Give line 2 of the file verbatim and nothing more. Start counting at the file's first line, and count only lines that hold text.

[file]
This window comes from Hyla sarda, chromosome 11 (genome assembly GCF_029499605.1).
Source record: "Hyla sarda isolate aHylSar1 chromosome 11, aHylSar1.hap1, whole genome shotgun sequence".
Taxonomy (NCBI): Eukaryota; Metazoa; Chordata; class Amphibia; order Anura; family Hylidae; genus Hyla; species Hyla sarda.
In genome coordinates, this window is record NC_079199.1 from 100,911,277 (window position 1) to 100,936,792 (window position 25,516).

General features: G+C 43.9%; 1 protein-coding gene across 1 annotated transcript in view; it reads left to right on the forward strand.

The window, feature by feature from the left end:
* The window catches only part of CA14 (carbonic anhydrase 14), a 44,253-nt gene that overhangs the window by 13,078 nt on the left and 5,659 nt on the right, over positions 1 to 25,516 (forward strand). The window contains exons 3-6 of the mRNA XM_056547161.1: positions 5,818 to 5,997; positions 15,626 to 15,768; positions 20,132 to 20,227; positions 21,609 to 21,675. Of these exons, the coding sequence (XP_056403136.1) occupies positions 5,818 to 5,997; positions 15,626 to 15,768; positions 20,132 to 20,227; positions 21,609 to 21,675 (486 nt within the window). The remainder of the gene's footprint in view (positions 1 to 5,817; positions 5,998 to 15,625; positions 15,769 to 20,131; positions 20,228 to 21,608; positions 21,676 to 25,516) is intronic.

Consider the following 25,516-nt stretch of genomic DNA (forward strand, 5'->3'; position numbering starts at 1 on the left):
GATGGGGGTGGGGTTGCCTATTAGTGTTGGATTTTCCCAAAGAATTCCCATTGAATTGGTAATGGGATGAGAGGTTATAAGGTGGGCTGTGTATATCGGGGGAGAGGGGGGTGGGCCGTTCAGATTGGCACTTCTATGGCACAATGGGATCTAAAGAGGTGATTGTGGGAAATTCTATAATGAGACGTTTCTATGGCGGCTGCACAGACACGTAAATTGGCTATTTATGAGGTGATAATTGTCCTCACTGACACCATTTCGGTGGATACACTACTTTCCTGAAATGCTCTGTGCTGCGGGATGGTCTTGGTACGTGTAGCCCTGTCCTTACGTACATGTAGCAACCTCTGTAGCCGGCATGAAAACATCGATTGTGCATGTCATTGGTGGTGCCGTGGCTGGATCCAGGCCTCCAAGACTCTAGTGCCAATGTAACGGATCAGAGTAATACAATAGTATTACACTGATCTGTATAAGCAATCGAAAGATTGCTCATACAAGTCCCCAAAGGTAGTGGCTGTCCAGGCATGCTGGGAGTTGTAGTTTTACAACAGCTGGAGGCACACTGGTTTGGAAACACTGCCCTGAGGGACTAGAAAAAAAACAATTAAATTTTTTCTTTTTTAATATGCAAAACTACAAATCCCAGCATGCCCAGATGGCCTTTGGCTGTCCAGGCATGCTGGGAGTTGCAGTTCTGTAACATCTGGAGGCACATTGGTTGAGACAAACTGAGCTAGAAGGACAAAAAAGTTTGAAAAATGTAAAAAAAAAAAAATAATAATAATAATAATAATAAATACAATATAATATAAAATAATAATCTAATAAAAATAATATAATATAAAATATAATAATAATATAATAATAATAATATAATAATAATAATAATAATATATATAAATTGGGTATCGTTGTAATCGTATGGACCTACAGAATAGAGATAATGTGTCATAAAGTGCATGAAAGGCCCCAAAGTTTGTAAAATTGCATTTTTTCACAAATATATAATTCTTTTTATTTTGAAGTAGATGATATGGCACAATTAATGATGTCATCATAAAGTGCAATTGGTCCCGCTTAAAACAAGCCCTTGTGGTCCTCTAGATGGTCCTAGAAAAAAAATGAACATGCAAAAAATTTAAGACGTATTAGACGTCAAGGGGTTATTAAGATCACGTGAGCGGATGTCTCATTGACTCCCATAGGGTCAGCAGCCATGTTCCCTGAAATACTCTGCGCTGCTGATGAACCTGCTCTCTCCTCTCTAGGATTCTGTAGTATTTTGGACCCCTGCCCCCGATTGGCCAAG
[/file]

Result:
Source record: "Hyla sarda isolate aHylSar1 chromosome 11, aHylSar1.hap1, whole genome shotgun sequence".